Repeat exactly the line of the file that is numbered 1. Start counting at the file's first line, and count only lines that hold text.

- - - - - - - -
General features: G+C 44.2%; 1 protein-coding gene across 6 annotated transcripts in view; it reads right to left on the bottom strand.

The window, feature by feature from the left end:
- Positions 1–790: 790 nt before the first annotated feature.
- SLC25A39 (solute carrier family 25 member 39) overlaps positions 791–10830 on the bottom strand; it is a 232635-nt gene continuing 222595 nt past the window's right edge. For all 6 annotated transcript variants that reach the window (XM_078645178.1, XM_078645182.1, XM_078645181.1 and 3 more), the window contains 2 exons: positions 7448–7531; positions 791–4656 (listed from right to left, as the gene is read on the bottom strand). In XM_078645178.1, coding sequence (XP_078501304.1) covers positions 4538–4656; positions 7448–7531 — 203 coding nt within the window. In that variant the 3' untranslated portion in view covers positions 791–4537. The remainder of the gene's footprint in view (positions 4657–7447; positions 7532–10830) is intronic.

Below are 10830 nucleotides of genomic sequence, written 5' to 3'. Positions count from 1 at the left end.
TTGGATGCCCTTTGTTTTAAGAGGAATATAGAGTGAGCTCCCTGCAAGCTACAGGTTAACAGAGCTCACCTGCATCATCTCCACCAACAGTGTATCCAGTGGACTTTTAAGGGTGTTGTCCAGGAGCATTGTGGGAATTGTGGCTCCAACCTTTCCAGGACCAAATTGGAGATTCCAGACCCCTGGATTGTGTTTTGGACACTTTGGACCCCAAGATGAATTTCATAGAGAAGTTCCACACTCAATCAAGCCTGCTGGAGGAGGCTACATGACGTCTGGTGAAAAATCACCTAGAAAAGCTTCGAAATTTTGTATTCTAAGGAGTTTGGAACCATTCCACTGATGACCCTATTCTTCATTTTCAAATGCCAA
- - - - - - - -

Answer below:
General features: G+C 44.2%; 1 protein-coding gene across 6 annotated transcripts in view; it reads right to left on the bottom strand.